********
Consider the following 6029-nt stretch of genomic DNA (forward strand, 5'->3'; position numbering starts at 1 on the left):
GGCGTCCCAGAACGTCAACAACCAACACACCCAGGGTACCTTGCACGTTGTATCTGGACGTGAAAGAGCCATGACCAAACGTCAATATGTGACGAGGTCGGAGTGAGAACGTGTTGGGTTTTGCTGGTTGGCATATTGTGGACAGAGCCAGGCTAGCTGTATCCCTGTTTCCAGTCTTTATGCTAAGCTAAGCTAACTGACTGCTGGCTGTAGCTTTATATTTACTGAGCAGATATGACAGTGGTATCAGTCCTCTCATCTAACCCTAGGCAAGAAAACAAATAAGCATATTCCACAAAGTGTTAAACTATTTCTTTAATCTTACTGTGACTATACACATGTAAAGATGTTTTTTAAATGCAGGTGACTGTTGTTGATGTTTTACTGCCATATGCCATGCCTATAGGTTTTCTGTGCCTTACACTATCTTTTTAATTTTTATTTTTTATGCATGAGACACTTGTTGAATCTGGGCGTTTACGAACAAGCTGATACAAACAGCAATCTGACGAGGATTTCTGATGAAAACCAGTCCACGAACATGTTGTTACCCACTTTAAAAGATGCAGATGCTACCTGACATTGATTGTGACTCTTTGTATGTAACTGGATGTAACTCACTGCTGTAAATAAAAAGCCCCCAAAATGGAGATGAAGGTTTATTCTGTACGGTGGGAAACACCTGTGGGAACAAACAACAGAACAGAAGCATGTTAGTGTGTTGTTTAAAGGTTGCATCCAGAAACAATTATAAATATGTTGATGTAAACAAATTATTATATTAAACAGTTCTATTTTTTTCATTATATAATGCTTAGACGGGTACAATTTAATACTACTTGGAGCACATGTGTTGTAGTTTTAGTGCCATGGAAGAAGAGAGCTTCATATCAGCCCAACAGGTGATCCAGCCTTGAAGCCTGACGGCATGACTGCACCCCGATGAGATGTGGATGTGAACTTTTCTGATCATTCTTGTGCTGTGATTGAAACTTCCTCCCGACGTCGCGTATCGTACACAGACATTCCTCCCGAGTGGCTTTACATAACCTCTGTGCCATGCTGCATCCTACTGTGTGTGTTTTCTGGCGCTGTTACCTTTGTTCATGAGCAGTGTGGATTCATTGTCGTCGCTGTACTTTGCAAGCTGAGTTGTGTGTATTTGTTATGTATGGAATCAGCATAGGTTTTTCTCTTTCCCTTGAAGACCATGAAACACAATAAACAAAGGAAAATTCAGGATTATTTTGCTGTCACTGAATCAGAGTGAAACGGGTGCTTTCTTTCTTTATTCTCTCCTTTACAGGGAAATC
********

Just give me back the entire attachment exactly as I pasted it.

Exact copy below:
Consider the following 6029-nt stretch of genomic DNA (forward strand, 5'->3'; position numbering starts at 1 on the left):
GGCGTCCCAGAACGTCAACAACCAACACACCCAGGGTACCTTGCACGTTGTATCTGGACGTGAAAGAGCCATGACCAAACGTCAATATGTGACGAGGTCGGAGTGAGAACGTGTTGGGTTTTGCTGGTTGGCATATTGTGGACAGAGCCAGGCTAGCTGTATCCCTGTTTCCAGTCTTTATGCTAAGCTAAGCTAACTGACTGCTGGCTGTAGCTTTATATTTACTGAGCAGATATGACAGTGGTATCAGTCCTCTCATCTAACCCTAGGCAAGAAAACAAATAAGCATATTCCACAAAGTGTTAAACTATTTCTTTAATCTTACTGTGACTATACACATGTAAAGATGTTTTTTAAATGCAGGTGACTGTTGTTGATGTTTTACTGCCATATGCCATGCCTATAGGTTTTCTGTGCCTTACACTATCTTTTTAATTTTTATTTTTTATGCATGAGACACTTGTTGAATCTGGGCGTTTACGAACAAGCTGATACAAACAGCAATCTGACGAGGATTTCTGATGAAAACCAGTCCACGAACATGTTGTTACCCACTTTAAAAGATGCAGATGCTACCTGACATTGATTGTGACTCTTTGTATGTAACTGGATGTAACTCACTGCTGTAAATAAAAAGCCCCCAAAATGGAGATGAAGGTTTATTCTGTACGGTGGGAAACACCTGTGGGAACAAACAACAGAACAGAAGCATGTTAGTGTGTTGTTTAAAGGTTGCATCCAGAAACAATTATAAATATGTTGATGTAAACAAATTATTATATTAAACAGTTCTATTTTTTTCATTATATAATGCTTAGACGGGTACAATTTAATACTACTTGGAGCACATGTGTTGTAGTTTTAGTGCCATGGAAGAAGAGAGCTTCATATCAGCCCAACAGGTGATCCAGCCTTGAAGCCTGACGGCATGACTGCACCCCGATGAGATGTGGATGTGAACTTTTCTGATCATTCTTGTGCTGTGATTGAAACTTCCTCCCGACGTCGCGTATCGTACACAGACATTCCTCCCGAGTGGCTTTACATAACCTCTGTGCCATGCTGCATCCTACTGTGTGTGTTTTCTGGCGCTGTTACCTTTGTTCATGAGCAGTGTGGATTCATTGTCGTCGCTGTACTTTGCAAGCTGAGTTGTGTGTATTTGTTATGTATGGAATCAGCATAGGTTTTTCTCTTTCCCTTGAAGACCATGAAACACAATAAACAAAGGAAAATTCAGGATTATTTTGCTGTCACTGAATCAGAGTGAAACGGGTGCTTTCTTTCTTTATTCTCTCCTTTACAGGGAAATC